The Amherst Wilder Foundation is attempting to sell a vacant plot of land at the intersection of Lexington and University avenues where four designated neighborhoods meet in the city of Saint Paul. If the land is sold and developed by Alatus LLC into its proposed Lexington Station with 280 units of market-rate housing, it threatens to open the door to gentrification of this historic neighborhood.
This location has been under siege for decades, most notably the 1956-68 destruction of the historic St. Paul Black neighborhood known affectionately as Rondo, to make way for Interstate 94. This strategic displacement is a story that runs deep in the roots of our city. Long before the Rondo neighborhood was built, it was inhabited and stewarded by the First Nation indigenous people of the Dakota and Anishinabe tribes.
This behavior is not new for Wilder. The Foundation admittedly has said it is selling the land at 411 Lexington to prop up their endowment, which they have been serially overspending. They have dug into their reserve funds and are now expecting the community to understand their need to back their endowment through land sales, such as the agreed-upon sale to Alatus.
Each new sale and development that does not include a very intentional effort and strategy to keep these communities protected and intact strikes a forceful economic blow that could send negative impacts rippling through families generations at a time. The Alatus project threatens such a blow.
In the summer of 2019, a proposal was made by the developer Alatus that promised towering buildings and even higher rents. It was greeted with trepidation by members of the community who have experienced the effects of displacing developments like the construction of I-94 and the Metro Transit light rail green line.
In January 2020, the Frogtown Neighborhood Association (FNA) sent Julie Brunner, the Wilder Foundation board chair, a letter demanding that the Foundation follow its mission and charter “to promote the social welfare of persons resident or located in the greater Saint Paul metropolitan area by all appropriate means including: aid to the disadvantaged and otherwise needy, provision of needed housing and social services.”
FNA asked that the development reflect the incomes of the residents of the area and designate 50% of the units to be made affordable at 30% of the area median income of $30,000. The board has refused these requests.
Without success at moving the moral compass of the Wilder Foundation, the community turned its organizing efforts to its elected and appointed officials. The community asked that the project be held to the values set in the 2040 Comprehensive Plan. They also explained that the Lexington Station project could potentially triple the market rents and increase property taxes on an already vulnerable area.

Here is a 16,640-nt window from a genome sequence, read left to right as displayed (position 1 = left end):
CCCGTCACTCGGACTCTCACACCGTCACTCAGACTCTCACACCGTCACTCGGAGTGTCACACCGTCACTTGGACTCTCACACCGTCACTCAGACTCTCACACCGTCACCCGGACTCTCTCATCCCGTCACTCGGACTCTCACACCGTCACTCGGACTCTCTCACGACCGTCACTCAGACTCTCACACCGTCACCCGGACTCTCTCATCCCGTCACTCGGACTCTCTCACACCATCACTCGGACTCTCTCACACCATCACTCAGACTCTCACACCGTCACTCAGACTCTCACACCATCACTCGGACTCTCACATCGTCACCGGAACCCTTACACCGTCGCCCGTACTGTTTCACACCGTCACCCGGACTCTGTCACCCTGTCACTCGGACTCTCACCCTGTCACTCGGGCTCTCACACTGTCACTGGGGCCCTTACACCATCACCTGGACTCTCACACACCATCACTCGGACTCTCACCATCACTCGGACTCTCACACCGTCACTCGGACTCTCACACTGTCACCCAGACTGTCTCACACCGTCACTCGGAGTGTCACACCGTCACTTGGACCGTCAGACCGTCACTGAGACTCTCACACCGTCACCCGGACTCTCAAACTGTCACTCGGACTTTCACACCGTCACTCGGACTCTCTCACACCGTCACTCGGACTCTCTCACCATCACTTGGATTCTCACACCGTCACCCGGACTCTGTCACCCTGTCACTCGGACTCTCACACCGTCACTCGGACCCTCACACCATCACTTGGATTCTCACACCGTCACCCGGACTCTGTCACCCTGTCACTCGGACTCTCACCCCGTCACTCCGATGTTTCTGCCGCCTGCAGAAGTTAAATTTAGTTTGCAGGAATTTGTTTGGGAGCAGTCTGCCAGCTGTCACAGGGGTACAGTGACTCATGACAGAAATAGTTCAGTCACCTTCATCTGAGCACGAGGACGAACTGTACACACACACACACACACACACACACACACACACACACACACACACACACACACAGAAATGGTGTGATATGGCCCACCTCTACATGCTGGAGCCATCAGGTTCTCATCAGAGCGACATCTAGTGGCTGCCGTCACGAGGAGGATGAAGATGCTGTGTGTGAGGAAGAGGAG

Alatus sought to apply for a $2 million publicly funded LCDA Grant through the Metropolitan Council. But even with the additional subsidy, Alatus stated that they had no intention of providing any affordable units at that time. They also refused to include Section 8 vouchers. When the community informed the Met Council of Alatus’ lack of will and commitment to provide affordability, the developer retracted their application rather than having it denied on record.
The St. Paul Planning Commission and the St. Paul City Council rejected Alatus’ proposed site plan with the majority of BIPOC members voting against it. Not long afterward, Wilder and Alatus solicited St. Paul Mayor Melvin Carter to intervene on their behalf. Carter overrode the city council’s vote with a veto and approved the project. The veto is a violation of Minnesota state statute.
Carter, who recently called himself a “proud son of Rondo,” has refused to listen to the pleas of Rondo elders living directly across the street from the proposed luxury apartments who stand to see their property taxes rise to the point of forcing their displacement.
Wilder also has turned their backs on the same vulnerable community they claim to serve. Debbie Montgomery, former St. Paul City Council member, lives in the shadow of the proposed project. She is afraid for herself and her beloved community.
She can hardly believe that a “proud son of Rondo” is now trying desperately to hand this deal to the moneyed developer through an illegal veto and sell out her community yet again. If this development is allowed to go forward, Alatus stands to make millions in profit.
The corporate behavior of our mayor must have his ancestors rolling over in their graves.
The authors are active with the Frogtown Neighborhood Association.